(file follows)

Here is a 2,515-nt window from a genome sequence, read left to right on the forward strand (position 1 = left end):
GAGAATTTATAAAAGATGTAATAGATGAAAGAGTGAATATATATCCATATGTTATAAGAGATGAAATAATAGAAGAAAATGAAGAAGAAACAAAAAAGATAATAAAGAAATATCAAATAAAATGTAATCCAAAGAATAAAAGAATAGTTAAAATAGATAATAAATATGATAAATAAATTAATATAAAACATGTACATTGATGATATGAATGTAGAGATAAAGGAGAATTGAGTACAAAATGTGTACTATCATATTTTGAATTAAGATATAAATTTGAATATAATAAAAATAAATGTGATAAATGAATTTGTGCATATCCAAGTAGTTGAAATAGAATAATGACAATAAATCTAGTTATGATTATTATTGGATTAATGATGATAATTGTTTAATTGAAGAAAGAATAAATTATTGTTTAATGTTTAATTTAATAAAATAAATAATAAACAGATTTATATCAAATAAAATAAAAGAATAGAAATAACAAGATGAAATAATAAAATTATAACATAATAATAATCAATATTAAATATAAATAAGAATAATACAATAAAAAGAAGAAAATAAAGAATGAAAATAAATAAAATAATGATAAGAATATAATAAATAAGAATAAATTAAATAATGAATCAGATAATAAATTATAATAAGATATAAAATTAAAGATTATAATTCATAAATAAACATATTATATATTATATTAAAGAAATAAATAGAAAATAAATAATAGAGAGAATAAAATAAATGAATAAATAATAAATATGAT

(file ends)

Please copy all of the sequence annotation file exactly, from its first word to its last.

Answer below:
Here is a 2,515-nt window from a genome sequence, read left to right on the forward strand (position 1 = left end):
GAGAATTTATAAAAGATGTAATAGATGAAAGAGTGAATATATATCCATATGTTATAAGAGATGAAATAATAGAAGAAAATGAAGAAGAAACAAAAAAGATAATAAAGAAATATCAAATAAAATGTAATCCAAAGAATAAAAGAATAGTTAAAATAGATAATAAATATGATAAATAAATTAATATAAAACATGTACATTGATGATATGAATGTAGAGATAAAGGAGAATTGAGTACAAAATGTGTACTATCATATTTTGAATTAAGATATAAATTTGAATATAATAAAAATAAATGTGATAAATGAATTTGTGCATATCCAAGTAGTTGAAATAGAATAATGACAATAAATCTAGTTATGATTATTATTGGATTAATGATGATAATTGTTTAATTGAAGAAAGAATAAATTATTGTTTAATGTTTAATTTAATAAAATAAATAATAAACAGATTTATATCAAATAAAATAAAAGAATAGAAATAACAAGATGAAATAATAAAATTATAACATAATAATAATCAATATTAAATATAAATAAGAATAATACAATAAAAAGAAGAAAATAAAGAATGAAAATAAATAAAATAATGATAAGAATATAATAAATAAGAATAAATTAAATAATGAATCAGATAATAAATTATAATAAGATATAAAATTAAAGATTATAATTCATAAATAAACATATTATATATTATATTAAAGAAATAAATAGAAAATAAATAATAGAGAGAATAAAATAAATGAATAAATAATAAATATGAT